I have been critical of Twitter as a marketing tool in past articles, mostly because of the hype surrounding it, the complexity of managing your message, it’s limited scope and the manpower necessary to be successful, but I love social media as a whole. In my opinion, tying all of the media together is critical and Ford Motor Company has made a huge push in doing just that.
Ford has published a custom web site – http://www.thefordstory.com – stuffed into one of the more flexible opensource CMS providers market. This is not easy to do. Third party software doesn’t mean you just stick some pictures into a template. They must have hundreds of hours put into such a project. Shannon-Rose Design has been spending some time working with custom WordPress layouts and functionality, and it isn’t simple; however, the benefits in searchability and social networking are very promising.
This is not the same as taking a WordPress template and adding text and images—everything was written from the ground up. It has a top menu area that functions like a web site rather than a blog, meaning information is distributed on the page, and purposefully designed, rather than posts stacked one on top of the other. The usual WordPress functionality and plug-ins are used including video imported from YouTube, images, and links to outside articles.
We wanted to know what Ford was doing to back up this social media program, so we sent a Tweet with a question about stationwagons. Within minutes we got a Twitter response from an actual person. If you look at their Twitter account, most of their Tweets are responses to individuals, rather than generic statements to the public. I can only imagine the amount of staff they have working on this.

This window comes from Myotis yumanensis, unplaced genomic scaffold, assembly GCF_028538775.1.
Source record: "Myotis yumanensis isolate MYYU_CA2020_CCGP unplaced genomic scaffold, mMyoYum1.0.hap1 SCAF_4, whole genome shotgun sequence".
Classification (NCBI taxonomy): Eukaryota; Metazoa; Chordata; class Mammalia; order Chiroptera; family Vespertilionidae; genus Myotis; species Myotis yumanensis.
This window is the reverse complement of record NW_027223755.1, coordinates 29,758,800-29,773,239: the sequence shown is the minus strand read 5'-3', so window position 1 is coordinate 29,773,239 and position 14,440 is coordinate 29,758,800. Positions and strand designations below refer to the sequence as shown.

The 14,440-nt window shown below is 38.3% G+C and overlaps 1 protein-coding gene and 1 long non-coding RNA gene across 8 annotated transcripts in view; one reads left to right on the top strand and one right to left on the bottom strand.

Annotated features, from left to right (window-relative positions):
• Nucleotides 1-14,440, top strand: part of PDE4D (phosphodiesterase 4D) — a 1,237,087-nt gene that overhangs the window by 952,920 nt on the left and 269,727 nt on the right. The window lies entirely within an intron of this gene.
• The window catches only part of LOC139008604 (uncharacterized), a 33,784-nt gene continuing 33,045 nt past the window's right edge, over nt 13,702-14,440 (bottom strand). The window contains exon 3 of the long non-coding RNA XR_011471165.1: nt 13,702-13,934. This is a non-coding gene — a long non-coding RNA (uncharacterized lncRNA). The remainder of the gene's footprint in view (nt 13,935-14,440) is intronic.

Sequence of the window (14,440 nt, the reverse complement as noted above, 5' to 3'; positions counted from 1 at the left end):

Here is the response to our question…
The Ford Marketing Department is actively receiving auto references about Ford products and personally getting into the conversation. Read their Tweets at http://twitter.com/ford. This is a massive effort to manage and participate in the conversation about their brand. Information feeds directly to other social media such as Flickr, Youtube, Facebook and Twitter.
If you’ve read this previous post on Twitter, you know I feel that the quality of the content is a huge component in whether or not this tool can be effective and relevant. Well, Ford found a way to a. take all of the guess work out of it and b. be extremely revelant by directly answering consumers in a personal and timely fashion. You can Twitter, I can Twitter, anyone can Twitter—and Ford is Twittering. But it’s not just URLs or corporate “waving hello” or even empty platitudes: it’s conversation. Conversation grounds the company in the marketplace and connects it to the people.
Posted by Richard Kline